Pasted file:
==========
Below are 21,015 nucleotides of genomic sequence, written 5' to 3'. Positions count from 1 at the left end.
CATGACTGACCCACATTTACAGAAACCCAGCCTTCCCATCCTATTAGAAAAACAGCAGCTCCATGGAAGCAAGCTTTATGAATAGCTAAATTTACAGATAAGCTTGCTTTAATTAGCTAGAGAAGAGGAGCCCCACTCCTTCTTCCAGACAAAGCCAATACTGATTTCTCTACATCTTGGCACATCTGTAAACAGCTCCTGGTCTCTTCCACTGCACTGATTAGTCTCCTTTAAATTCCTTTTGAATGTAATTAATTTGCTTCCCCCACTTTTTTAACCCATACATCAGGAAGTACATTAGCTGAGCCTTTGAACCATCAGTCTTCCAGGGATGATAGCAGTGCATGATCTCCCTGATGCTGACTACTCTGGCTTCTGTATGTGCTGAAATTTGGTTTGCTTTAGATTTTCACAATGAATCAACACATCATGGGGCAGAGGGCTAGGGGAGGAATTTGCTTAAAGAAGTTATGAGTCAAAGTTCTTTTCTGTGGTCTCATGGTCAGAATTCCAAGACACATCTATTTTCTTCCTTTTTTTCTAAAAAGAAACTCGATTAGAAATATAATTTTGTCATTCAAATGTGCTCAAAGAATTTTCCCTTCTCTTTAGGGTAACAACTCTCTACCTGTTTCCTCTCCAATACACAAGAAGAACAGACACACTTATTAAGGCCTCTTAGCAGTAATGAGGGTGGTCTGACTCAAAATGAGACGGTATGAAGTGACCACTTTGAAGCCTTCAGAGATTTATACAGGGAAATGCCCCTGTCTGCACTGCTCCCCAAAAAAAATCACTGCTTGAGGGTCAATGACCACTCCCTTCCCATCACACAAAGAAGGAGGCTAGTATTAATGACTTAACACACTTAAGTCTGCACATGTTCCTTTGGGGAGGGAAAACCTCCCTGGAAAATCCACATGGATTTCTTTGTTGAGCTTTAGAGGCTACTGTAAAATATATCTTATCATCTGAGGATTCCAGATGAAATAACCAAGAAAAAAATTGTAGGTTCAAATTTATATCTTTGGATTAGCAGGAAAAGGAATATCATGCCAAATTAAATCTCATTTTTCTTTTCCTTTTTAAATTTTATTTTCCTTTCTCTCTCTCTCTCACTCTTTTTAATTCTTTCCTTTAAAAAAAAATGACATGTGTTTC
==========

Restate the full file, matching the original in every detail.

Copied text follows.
Below are 21,015 nucleotides of genomic sequence, written 5' to 3'. Positions count from 1 at the left end.
CATGACTGACCCACATTTACAGAAACCCAGCCTTCCCATCCTATTAGAAAAACAGCAGCTCCATGGAAGCAAGCTTTATGAATAGCTAAATTTACAGATAAGCTTGCTTTAATTAGCTAGAGAAGAGGAGCCCCACTCCTTCTTCCAGACAAAGCCAATACTGATTTCTCTACATCTTGGCACATCTGTAAACAGCTCCTGGTCTCTTCCACTGCACTGATTAGTCTCCTTTAAATTCCTTTTGAATGTAATTAATTTGCTTCCCCCACTTTTTTAACCCATACATCAGGAAGTACATTAGCTGAGCCTTTGAACCATCAGTCTTCCAGGGATGATAGCAGTGCATGATCTCCCTGATGCTGACTACTCTGGCTTCTGTATGTGCTGAAATTTGGTTTGCTTTAGATTTTCACAATGAATCAACACATCATGGGGCAGAGGGCTAGGGGAGGAATTTGCTTAAAGAAGTTATGAGTCAAAGTTCTTTTCTGTGGTCTCATGGTCAGAATTCCAAGACACATCTATTTTCTTCCTTTTTTTCTAAAAAGAAACTCGATTAGAAATATAATTTTGTCATTCAAATGTGCTCAAAGAATTTTCCCTTCTCTTTAGGGTAACAACTCTCTACCTGTTTCCTCTCCAATACACAAGAAGAACAGACACACTTATTAAGGCCTCTTAGCAGTAATGAGGGTGGTCTGACTCAAAATGAGACGGTATGAAGTGACCACTTTGAAGCCTTCAGAGATTTATACAGGGAAATGCCCCTGTCTGCACTGCTCCCCAAAAAAAATCACTGCTTGAGGGTCAATGACCACTCCCTTCCCATCACACAAAGAAGGAGGCTAGTATTAATGACTTAACACACTTAAGTCTGCACATGTTCCTTTGGGGAGGGAAAACCTCCCTGGAAAATCCACATGGATTTCTTTGTTGAGCTTTAGAGGCTACTGTAAAATATATCTTATCATCTGAGGATTCCAGATGAAATAACCAAGAAAAAAATTGTAGGTTCAAATTTATATCTTTGGATTAGCAGGAAAAGGAATATCATGCCAAATTAAATCTCATTTTTCTTTTCCTTTTTAAATTTTATTTTCCTTTCTCTCTCTCTCTCACTCTTTTTAATTCTTTCCTTTAAAAAAAAATGACATGTGTTTC